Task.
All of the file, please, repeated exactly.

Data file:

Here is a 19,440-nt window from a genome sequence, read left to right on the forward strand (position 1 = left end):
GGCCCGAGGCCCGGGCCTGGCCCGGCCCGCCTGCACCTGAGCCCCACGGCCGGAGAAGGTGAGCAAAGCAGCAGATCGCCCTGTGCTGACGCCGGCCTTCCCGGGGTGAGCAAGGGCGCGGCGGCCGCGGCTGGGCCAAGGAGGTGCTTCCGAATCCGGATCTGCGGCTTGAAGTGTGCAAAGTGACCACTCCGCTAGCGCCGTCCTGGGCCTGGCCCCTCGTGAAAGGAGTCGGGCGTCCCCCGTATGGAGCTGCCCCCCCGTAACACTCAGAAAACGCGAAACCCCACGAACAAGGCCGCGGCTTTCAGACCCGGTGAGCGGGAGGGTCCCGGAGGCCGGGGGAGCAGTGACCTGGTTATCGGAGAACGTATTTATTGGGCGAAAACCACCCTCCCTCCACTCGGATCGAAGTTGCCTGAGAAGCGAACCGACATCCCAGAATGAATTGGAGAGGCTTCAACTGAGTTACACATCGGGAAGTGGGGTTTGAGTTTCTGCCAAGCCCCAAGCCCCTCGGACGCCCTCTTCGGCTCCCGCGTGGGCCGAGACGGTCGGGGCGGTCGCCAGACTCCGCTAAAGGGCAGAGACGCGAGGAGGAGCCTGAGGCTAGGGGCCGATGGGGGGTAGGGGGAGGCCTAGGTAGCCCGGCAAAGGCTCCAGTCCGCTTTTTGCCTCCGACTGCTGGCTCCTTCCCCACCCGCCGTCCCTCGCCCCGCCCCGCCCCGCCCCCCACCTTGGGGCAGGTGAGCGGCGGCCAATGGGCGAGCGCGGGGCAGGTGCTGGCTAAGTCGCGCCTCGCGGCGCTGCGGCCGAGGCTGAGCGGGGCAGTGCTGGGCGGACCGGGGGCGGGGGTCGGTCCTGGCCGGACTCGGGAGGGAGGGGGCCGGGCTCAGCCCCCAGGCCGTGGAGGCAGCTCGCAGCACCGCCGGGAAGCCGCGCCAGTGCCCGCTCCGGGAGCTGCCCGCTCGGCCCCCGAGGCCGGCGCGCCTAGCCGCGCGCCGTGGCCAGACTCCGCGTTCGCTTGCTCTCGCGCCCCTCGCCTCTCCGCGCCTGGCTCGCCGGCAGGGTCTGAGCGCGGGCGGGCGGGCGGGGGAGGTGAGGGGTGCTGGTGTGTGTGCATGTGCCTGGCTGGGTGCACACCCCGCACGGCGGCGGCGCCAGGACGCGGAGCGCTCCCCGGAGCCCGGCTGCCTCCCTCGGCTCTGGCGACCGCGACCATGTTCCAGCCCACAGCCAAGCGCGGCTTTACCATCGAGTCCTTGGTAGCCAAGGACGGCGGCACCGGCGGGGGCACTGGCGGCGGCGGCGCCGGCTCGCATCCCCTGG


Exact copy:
Here is a 19,440-nt window from a genome sequence, read left to right on the forward strand (position 1 = left end):
GGCCCGAGGCCCGGGCCTGGCCCGGCCCGCCTGCACCTGAGCCCCACGGCCGGAGAAGGTGAGCAAAGCAGCAGATCGCCCTGTGCTGACGCCGGCCTTCCCGGGGTGAGCAAGGGCGCGGCGGCCGCGGCTGGGCCAAGGAGGTGCTTCCGAATCCGGATCTGCGGCTTGAAGTGTGCAAAGTGACCACTCCGCTAGCGCCGTCCTGGGCCTGGCCCCTCGTGAAAGGAGTCGGGCGTCCCCCGTATGGAGCTGCCCCCCCGTAACACTCAGAAAACGCGAAACCCCACGAACAAGGCCGCGGCTTTCAGACCCGGTGAGCGGGAGGGTCCCGGAGGCCGGGGGAGCAGTGACCTGGTTATCGGAGAACGTATTTATTGGGCGAAAACCACCCTCCCTCCACTCGGATCGAAGTTGCCTGAGAAGCGAACCGACATCCCAGAATGAATTGGAGAGGCTTCAACTGAGTTACACATCGGGAAGTGGGGTTTGAGTTTCTGCCAAGCCCCAAGCCCCTCGGACGCCCTCTTCGGCTCCCGCGTGGGCCGAGACGGTCGGGGCGGTCGCCAGACTCCGCTAAAGGGCAGAGACGCGAGGAGGAGCCTGAGGCTAGGGGCCGATGGGGGGTAGGGGGAGGCCTAGGTAGCCCGGCAAAGGCTCCAGTCCGCTTTTTGCCTCCGACTGCTGGCTCCTTCCCCACCCGCCGTCCCTCGCCCCGCCCCGCCCCGCCCCCCACCTTGGGGCAGGTGAGCGGCGGCCAATGGGCGAGCGCGGGGCAGGTGCTGGCTAAGTCGCGCCTCGCGGCGCTGCGGCCGAGGCTGAGCGGGGCAGTGCTGGGCGGACCGGGGGCGGGGGTCGGTCCTGGCCGGACTCGGGAGGGAGGGGGCCGGGCTCAGCCCCCAGGCCGTGGAGGCAGCTCGCAGCACCGCCGGGAAGCCGCGCCAGTGCCCGCTCCGGGAGCTGCCCGCTCGGCCCCCGAGGCCGGCGCGCCTAGCCGCGCGCCGTGGCCAGACTCCGCGTTCGCTTGCTCTCGCGCCCCTCGCCTCTCCGCGCCTGGCTCGCCGGCAGGGTCTGAGCGCGGGCGGGCGGGCGGGGGAGGTGAGGGGTGCTGGTGTGTGTGCATGTGCCTGGCTGGGTGCACACCCCGCACGGCGGCGGCGCCAGGACGCGGAGCGCTCCCCGGAGCCCGGCTGCCTCCCTCGGCTCTGGCGACCGCGACCATGTTCCAGCCCACAGCCAAGCGCGGCTTTACCATCGAGTCCTTGGTAGCCAAGGACGGCGGCACCGGCGGGGGCACTGGCGGCGGCGGCGCCGGCTCGCATCCCCTGG